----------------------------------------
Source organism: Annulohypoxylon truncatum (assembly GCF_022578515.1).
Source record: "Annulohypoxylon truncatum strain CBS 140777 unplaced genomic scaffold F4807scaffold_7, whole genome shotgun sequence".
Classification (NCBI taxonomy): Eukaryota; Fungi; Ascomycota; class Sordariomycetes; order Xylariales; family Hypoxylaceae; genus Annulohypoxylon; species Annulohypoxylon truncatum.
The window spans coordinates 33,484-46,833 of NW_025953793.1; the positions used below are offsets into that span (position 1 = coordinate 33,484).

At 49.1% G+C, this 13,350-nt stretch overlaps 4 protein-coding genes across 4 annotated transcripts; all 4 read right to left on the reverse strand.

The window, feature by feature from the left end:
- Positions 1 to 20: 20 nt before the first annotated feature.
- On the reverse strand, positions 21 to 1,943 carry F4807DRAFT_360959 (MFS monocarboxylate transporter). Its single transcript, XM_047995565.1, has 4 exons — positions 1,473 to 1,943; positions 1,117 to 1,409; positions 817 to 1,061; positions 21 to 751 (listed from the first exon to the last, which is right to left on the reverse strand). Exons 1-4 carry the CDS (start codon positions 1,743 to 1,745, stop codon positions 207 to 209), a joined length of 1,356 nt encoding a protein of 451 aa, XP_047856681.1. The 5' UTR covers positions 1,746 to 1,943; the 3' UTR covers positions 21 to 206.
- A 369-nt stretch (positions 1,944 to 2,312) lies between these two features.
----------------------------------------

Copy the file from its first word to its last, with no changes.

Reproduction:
Source organism: Annulohypoxylon truncatum (assembly GCF_022578515.1).
Source record: "Annulohypoxylon truncatum strain CBS 140777 unplaced genomic scaffold F4807scaffold_7, whole genome shotgun sequence".
Classification (NCBI taxonomy): Eukaryota; Fungi; Ascomycota; class Sordariomycetes; order Xylariales; family Hypoxylaceae; genus Annulohypoxylon; species Annulohypoxylon truncatum.
The window spans coordinates 33,484-46,833 of NW_025953793.1; the positions used below are offsets into that span (position 1 = coordinate 33,484).

At 49.1% G+C, this 13,350-nt stretch overlaps 4 protein-coding genes across 4 annotated transcripts; all 4 read right to left on the reverse strand.

The window, feature by feature from the left end:
- Positions 1 to 20: 20 nt before the first annotated feature.
- On the reverse strand, positions 21 to 1,943 carry F4807DRAFT_360959 (MFS monocarboxylate transporter). Its single transcript, XM_047995565.1, has 4 exons — positions 1,473 to 1,943; positions 1,117 to 1,409; positions 817 to 1,061; positions 21 to 751 (listed from the first exon to the last, which is right to left on the reverse strand). Exons 1-4 carry the CDS (start codon positions 1,743 to 1,745, stop codon positions 207 to 209), a joined length of 1,356 nt encoding a protein of 451 aa, XP_047856681.1. The 5' UTR covers positions 1,746 to 1,943; the 3' UTR covers positions 21 to 206.
- A 369-nt stretch (positions 1,944 to 2,312) lies between these two features.